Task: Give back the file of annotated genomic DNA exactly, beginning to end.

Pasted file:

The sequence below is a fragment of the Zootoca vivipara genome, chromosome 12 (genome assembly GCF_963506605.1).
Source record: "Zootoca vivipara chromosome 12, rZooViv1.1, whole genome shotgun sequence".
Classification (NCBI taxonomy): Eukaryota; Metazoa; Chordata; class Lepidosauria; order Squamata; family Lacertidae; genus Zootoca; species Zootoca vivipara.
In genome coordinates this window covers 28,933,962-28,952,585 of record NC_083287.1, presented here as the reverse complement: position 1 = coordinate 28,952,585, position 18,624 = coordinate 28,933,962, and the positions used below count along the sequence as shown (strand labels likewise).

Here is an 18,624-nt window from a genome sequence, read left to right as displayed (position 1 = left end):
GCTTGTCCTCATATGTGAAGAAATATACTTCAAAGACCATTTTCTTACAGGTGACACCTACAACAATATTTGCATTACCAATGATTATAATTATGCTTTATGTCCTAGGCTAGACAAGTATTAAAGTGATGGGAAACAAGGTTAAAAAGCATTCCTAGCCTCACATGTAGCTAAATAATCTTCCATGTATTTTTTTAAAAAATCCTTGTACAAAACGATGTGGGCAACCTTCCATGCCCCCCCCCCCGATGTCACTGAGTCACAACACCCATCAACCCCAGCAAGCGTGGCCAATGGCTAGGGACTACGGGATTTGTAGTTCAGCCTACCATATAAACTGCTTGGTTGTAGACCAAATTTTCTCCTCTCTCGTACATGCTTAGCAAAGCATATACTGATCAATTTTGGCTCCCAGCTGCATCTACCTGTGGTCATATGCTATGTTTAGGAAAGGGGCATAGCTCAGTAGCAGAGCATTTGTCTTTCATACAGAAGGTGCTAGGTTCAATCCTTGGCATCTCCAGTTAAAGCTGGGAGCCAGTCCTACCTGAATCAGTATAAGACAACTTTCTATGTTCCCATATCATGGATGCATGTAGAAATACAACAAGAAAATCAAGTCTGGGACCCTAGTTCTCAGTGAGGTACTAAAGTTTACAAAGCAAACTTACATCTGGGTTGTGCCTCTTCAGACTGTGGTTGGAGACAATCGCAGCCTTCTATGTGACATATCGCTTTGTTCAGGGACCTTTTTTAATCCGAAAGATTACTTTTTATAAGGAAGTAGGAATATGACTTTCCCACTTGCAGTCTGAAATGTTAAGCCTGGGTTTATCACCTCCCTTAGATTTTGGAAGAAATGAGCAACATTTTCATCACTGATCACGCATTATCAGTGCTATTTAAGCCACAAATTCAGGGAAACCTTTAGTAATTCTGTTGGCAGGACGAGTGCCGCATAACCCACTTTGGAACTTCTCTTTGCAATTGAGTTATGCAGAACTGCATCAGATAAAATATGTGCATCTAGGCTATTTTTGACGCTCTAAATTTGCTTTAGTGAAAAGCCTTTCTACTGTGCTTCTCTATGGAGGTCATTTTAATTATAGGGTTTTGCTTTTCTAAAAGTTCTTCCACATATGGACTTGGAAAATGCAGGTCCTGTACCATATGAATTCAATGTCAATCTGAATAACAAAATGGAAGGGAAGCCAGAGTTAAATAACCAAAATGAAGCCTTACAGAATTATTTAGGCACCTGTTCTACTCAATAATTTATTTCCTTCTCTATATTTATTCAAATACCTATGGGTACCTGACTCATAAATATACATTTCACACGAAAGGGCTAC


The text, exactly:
The sequence below is a fragment of the Zootoca vivipara genome, chromosome 12 (genome assembly GCF_963506605.1).
Source record: "Zootoca vivipara chromosome 12, rZooViv1.1, whole genome shotgun sequence".
Classification (NCBI taxonomy): Eukaryota; Metazoa; Chordata; class Lepidosauria; order Squamata; family Lacertidae; genus Zootoca; species Zootoca vivipara.
In genome coordinates this window covers 28,933,962-28,952,585 of record NC_083287.1, presented here as the reverse complement: position 1 = coordinate 28,952,585, position 18,624 = coordinate 28,933,962, and the positions used below count along the sequence as shown (strand labels likewise).

Here is an 18,624-nt window from a genome sequence, read left to right as displayed (position 1 = left end):
GCTTGTCCTCATATGTGAAGAAATATACTTCAAAGACCATTTTCTTACAGGTGACACCTACAACAATATTTGCATTACCAATGATTATAATTATGCTTTATGTCCTAGGCTAGACAAGTATTAAAGTGATGGGAAACAAGGTTAAAAAGCATTCCTAGCCTCACATGTAGCTAAATAATCTTCCATGTATTTTTTTAAAAAATCCTTGTACAAAACGATGTGGGCAACCTTCCATGCCCCCCCCCCCGATGTCACTGAGTCACAACACCCATCAACCCCAGCAAGCGTGGCCAATGGCTAGGGACTACGGGATTTGTAGTTCAGCCTACCATATAAACTGCTTGGTTGTAGACCAAATTTTCTCCTCTCTCGTACATGCTTAGCAAAGCATATACTGATCAATTTTGGCTCCCAGCTGCATCTACCTGTGGTCATATGCTATGTTTAGGAAAGGGGCATAGCTCAGTAGCAGAGCATTTGTCTTTCATACAGAAGGTGCTAGGTTCAATCCTTGGCATCTCCAGTTAAAGCTGGGAGCCAGTCCTACCTGAATCAGTATAAGACAACTTTCTATGTTCCCATATCATGGATGCATGTAGAAATACAACAAGAAAATCAAGTCTGGGACCCTAGTTCTCAGTGAGGTACTAAAGTTTACAAAGCAAACTTACATCTGGGTTGTGCCTCTTCAGACTGTGGTTGGAGACAATCGCAGCCTTCTATGTGACATATCGCTTTGTTCAGGGACCTTTTTTAATCCGAAAGATTACTTTTTATAAGGAAGTAGGAATATGACTTTCCCACTTGCAGTCTGAAATGTTAAGCCTGGGTTTATCACCTCCCTTAGATTTTGGAAGAAATGAGCAACATTTTCATCACTGATCACGCATTATCAGTGCTATTTAAGCCACAAATTCAGGGAAACCTTTAGTAATTCTGTTGGCAGGACGAGTGCCGCATAACCCACTTTGGAACTTCTCTTTGCAATTGAGTTATGCAGAACTGCATCAGATAAAATATGTGCATCTAGGCTATTTTTGACGCTCTAAATTTGCTTTAGTGAAAAGCCTTTCTACTGTGCTTCTCTATGGAGGTCATTTTAATTATAGGGTTTTGCTTTTCTAAAAGTTCTTCCACATATGGACTTGGAAAATGCAGGTCCTGTACCATATGAATTCAATGTCAATCTGAATAACAAAATGGAAGGGAAGCCAGAGTTAAATAACCAAAATGAAGCCTTACAGAATTATTTAGGCACCTGTTCTACTCAATAATTTATTTCCTTCTCTATATTTATTCAAATACCTATGGGTACCTGACTCATAAATATACATTTCACACGAAAGGGCTAC